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Singapore court: failure to call witness no reason to set aside arbitration award

Arbitration analysis: Shaun Lee, counsel at Bird & Bird ATMD LLP, examines the Singapore High Court’s decision in BVU v BVX that an arbitration award would not be set aside on the basis of public policy or fraud simply because the successful party had failed to call certain witnesses or to disclose certain internal documents. The court also refused to countenance the use of subpoenas by the unsuccessful party to obtain documents as a means to relitigate the merits of the dispute.

BVU v BVX [2019] SGHC 69

What are the practical implications of the judgment?

This case involves a rare setting-aside application on the basis of public policy or fraud by reason of non-disclosure on the part of the successful party in the arbitration. It serves to re-emphasise that the threshold to set aside an award on the basis of fraud or public policy is a high one, and it provides a helpful case law follow-up to the earlier High Court cases of Dongwoo Mann+Hummel Co Ltd v Mann+Hummel GmbH [2008] 3 SLR(R) 871 and Swiss Singapore Overseas Enterprises Pte Ltd v Exim Rajathi India Pvt Ltd [2010] 1 SLR 573. Both of these cases had dealt with the issue of non-disclosure on the part of the successful party.

The court in a setting-aside application will not adjudicate over the arbitration tribunal’s refusal to order that witnesses be called for examination or to draw an adverse inference against the party’s decision not to disclose documents or lead certain witnesses. The difficulties are further compounded for the unsuccessful party where it seeks to admit fresh evidence or to call witnesses in the setting-aside proceedings when it could have done so in the arbitration.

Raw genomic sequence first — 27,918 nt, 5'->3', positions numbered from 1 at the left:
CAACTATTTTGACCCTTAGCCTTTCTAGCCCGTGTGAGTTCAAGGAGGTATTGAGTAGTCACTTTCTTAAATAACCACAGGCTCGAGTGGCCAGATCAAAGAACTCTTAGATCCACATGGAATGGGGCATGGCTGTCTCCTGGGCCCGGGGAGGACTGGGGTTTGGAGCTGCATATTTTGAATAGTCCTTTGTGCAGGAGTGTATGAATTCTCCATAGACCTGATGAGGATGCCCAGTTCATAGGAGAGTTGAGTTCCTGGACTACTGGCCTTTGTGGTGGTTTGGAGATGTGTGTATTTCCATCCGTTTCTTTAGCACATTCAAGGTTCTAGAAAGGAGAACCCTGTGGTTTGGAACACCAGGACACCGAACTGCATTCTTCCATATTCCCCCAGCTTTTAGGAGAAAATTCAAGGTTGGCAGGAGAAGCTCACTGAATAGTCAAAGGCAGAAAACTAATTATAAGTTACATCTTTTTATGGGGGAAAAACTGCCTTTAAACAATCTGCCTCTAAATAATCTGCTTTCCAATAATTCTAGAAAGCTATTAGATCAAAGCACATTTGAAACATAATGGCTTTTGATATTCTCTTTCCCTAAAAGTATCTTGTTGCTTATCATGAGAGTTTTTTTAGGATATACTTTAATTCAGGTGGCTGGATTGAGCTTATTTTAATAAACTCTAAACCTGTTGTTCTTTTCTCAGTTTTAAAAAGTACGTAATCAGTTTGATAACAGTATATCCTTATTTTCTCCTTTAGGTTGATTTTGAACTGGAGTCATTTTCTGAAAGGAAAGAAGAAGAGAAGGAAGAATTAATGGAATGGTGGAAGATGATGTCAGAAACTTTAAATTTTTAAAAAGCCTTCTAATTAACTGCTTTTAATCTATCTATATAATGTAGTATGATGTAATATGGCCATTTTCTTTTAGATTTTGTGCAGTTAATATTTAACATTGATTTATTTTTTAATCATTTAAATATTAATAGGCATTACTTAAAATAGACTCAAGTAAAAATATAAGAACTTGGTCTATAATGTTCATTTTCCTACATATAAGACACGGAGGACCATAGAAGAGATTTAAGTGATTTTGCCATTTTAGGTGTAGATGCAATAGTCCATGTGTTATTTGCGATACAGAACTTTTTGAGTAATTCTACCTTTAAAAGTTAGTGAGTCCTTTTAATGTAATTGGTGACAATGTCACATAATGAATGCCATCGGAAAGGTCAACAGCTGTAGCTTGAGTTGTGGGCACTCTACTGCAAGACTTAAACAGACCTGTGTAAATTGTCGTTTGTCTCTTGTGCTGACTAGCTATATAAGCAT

In this respect, the court provided helpful guidance as to what an applicant seeking to set aside an award on the grounds of fraud would need to establish in order to introduce new evidence to demonstrate fraud in the procurement of the award. Further, a subpoena for documents post-arbitration would be viewed as an impermissible attempt to obtain a second bite of the cherry, if such an application could have been taken out during the course of the arbitration.

What was the background?

The applicant, which was the unsuccessful party in the arbitration, is a supplier of food products. It had entered into a 20-year agreement to supply food to the respondent, a South Korean state-owned enterprise. The agreement required the respondent to use its ‘best commercially reasonable efforts’ to order and purchase a minimum amount of goods annually and to do so by providing a rolling 12-month forecast of what it needed. The respondent, however, did not submit a rolling forecast, ordered less than the minimum amount and eventually did not order any goods at all. Instead, it entered into a memorandum of understanding with one of the applicant’s competitors and it invited the applicant to participate in a public tender process.

As a result, the applicant commenced arbitration proceedings. Prior to the substantive hearing, the respondent indicated that it would only call one factual witness and would not call three other employees to the stand. Those three individuals had been referred to by the applicant in its statement of claim as being involved in the negotiations for the agreement. The applicant sought unsuccessfully for the tribunal to order the respondent to procure the attendance of the three employees as witnesses in the arbitration.

An award was issued in favour of the respondent, but with a dissenting opinion. The majority held that the wording of the agreement showed there had not been an intention to place an absolute obligation on the respondent to order and purchase a minimum quantity of goods per year. They also considered that the respondent’s failure to call its employees involved in the pre-contract negotiations did not change their view of the interpretation of the relevant provisions, but the dissenting arbitrator held that adverse inferences ought to be drawn.